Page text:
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Messerschmitt Bf 109E-3

by Gregg Cooper


Messerschmitt Bf 109E-3





I originally intended to build this model "out of the box" as a quick fix to a bad case of Advanced Modelers Syndrome. As usual though with such aggressive diseases, the symptoms could not be contained and some aspects of this simple build-up stretch the limits of the rules for "out of the box". Oh well.





To begin with, the kit I started with is not even a Bf 109E-3, but is in fact the Bf 109E-4/Trop. Tamiya re-worked the tooling on the E-3 kit to have a more accurate nose contour and a more accurate shape to the oil cooler housing. I tried to confirm whether or not the newer editions of the E-3 kit had the revised parts in them, but was not successful. I had intended to do an E-3 from the start, so I merely swapped canopies with the two kits, and carried on. Some people have told me that it can't be done - the two kits are COMPLETELY different and the canopies are not interchangeable. I discovered that they are, in fact, interchangeable.



The interior of the fuselage received a good deal of attention. I was not satisfied with the gaping hole that Tamiya left as the airflow exit to the oil cooler. You can see all the way into the bare plastic interior of the model. The real thing is a ducted flow channel that directs the air through, and out of, the oil cooler. I could have simply painted the interior black, but I couldn't live with that.

I also wanted to stay within the boundaries of the IPMS "out of the box" rules, which state that no scratch building or adding additional parts other than what comes in the kit is allowed. There are some things allowed such as thinning parts down to a scale thickness, drilling out or opening holes and vents, USING PUTTY OR FILLER, USING METAL FOIL, adding seat belts made from tape or paper or decal, and using after-market decals.

So keeping these rules in mind, I used a great big glob of epoxy putty in the aft end of the oil cooler to "fill a hole." The epoxy putty blob was shaped into a curved duct using a styrene former before it set-up completely. The former was removed after an hour, and the puttied "hole" was primed and painted with the underside color. 





The lower nose of the model features a rectangular cutout that is also wide open to the interior. It also was "filled" with epoxy putty from the inside, with a blob that looks like an oil reservoir tank. I drilled out the hole for the hand-starter crank lug on the starboard side of the nose, and then filled it back in with a thin "hot dog" of cured epoxy putty, leaving it just beneath the exterior skin of the model. Then I drilled a tiny hole in the center of the new crank lug.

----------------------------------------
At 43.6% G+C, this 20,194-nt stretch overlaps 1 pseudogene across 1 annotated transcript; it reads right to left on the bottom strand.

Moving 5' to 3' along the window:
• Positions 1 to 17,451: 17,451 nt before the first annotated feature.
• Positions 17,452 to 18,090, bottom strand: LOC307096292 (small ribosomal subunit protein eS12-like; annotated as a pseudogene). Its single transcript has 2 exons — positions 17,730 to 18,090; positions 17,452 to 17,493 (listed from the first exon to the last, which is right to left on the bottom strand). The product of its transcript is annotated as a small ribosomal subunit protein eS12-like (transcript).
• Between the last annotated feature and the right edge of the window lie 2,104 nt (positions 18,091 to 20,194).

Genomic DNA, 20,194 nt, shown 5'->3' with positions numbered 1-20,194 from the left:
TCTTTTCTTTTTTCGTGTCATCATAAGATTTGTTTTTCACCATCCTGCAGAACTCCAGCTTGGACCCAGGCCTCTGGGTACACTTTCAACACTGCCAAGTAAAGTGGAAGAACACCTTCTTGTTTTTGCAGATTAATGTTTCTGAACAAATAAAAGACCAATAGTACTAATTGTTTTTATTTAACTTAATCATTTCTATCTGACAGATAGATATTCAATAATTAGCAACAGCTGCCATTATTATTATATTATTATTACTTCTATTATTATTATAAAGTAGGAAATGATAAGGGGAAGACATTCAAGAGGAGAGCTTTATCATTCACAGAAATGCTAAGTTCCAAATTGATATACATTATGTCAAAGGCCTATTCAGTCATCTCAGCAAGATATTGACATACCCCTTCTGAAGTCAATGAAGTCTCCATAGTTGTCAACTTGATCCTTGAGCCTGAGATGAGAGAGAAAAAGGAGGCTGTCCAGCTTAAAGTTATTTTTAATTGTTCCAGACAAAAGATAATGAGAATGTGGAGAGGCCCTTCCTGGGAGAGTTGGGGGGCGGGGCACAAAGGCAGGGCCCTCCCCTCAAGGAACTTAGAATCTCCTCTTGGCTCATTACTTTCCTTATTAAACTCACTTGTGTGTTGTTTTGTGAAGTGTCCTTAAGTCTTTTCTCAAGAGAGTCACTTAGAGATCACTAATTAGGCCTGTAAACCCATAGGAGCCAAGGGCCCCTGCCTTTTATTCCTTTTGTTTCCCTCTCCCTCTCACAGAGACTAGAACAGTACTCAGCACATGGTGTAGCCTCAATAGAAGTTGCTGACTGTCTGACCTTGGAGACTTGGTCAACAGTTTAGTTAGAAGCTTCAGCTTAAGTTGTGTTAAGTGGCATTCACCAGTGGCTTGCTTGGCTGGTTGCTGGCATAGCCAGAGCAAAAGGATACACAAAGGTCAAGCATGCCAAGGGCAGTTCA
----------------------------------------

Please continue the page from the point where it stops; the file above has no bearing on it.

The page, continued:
Other holes and vents were opened up after thinning the plastic with a Dremel tool from the inside to a "scale" thickness. Many 109E's have a marked step in the aft part of the engine cowling that may (or may not) contribute to gun/engine ventilation. As is, the Tamiya 109E cowling replicates this step, but I thinned the edge to scale thickness, and the result looks nice.

I made a few improvements in the cockpit. The seat was thinned down considerably all around, and a slot opened up for the belts to pass through. The belts were made from artists tape, but do not include buckles, as this is beyond the "out of the box" rules. They look good enough, and by overlapping them several times in the seat pan, it looks interesting enough as well.

Tamiya has included little mounting tabs on the hinge-edge of the canopy to permit an open pose. To accommodate these tabs, there are two unrealistic square slots in the right hand sidewall that I filled in with CA.

All of the cockpit parts were painted with a custom mix of Tamiya RLM 02, drybrushed with a lighter shade of Polly Scale, and then washed with a darker shade of oil paint thinned with lighter fluid. The sidewalls were embellished with some wiring details that I painted on. The instrument panel was painted dark gray, drybrushed and washed. The details were picked out, bezels painted, and each instrument received a level dab of epoxy to simulate the glass covers.



The airframe received a little help in a few places. The wings needed some basic fit improvement where they meet the fuselage at the roots and the aft joint. The horizontal stabs fit fine, but I had a problem with the strut being too short. The easiest way to fix this annoying problem is to enlarge the mounting slot of the stabilizer by dropping the lower edge of the slot about 1mm. The stab will sit slightly lower on the fin, but the struts will line up, and the new position is ever so slightly changed, and unnoticeable.

The control surfaces of the Tamiya kit feature some exaggerated rib and fabric details. The flaps also have a completely inaccurate "step" molded into them to facilitate mounting in the up or retracted position. When mounted in the down position, however, the step is very noticeable. I elected to fill the step with epoxy putty, and fair it in with a wet finger while the epoxy putty was curing.

Next, in order to fill in the large depressions that represent sagging fabric, all of the control surfaces received a liberal coating of Mr. Surfacer 500, applied with a brush. Wet sanding the parts after the Mr. Surfacer was dry resulted in smooth control surfaces, ready for the next step. To replicate rib tapes, I used very thin strips of Bare Metal Foil applied in the appropriate spots for each rib, along with the leading and trailing edges. I airbrushed a nice protective coating of Mr. Surfacer 1000 over the modified control surfaces, and the result is nice tight fabric with rib tapes in place.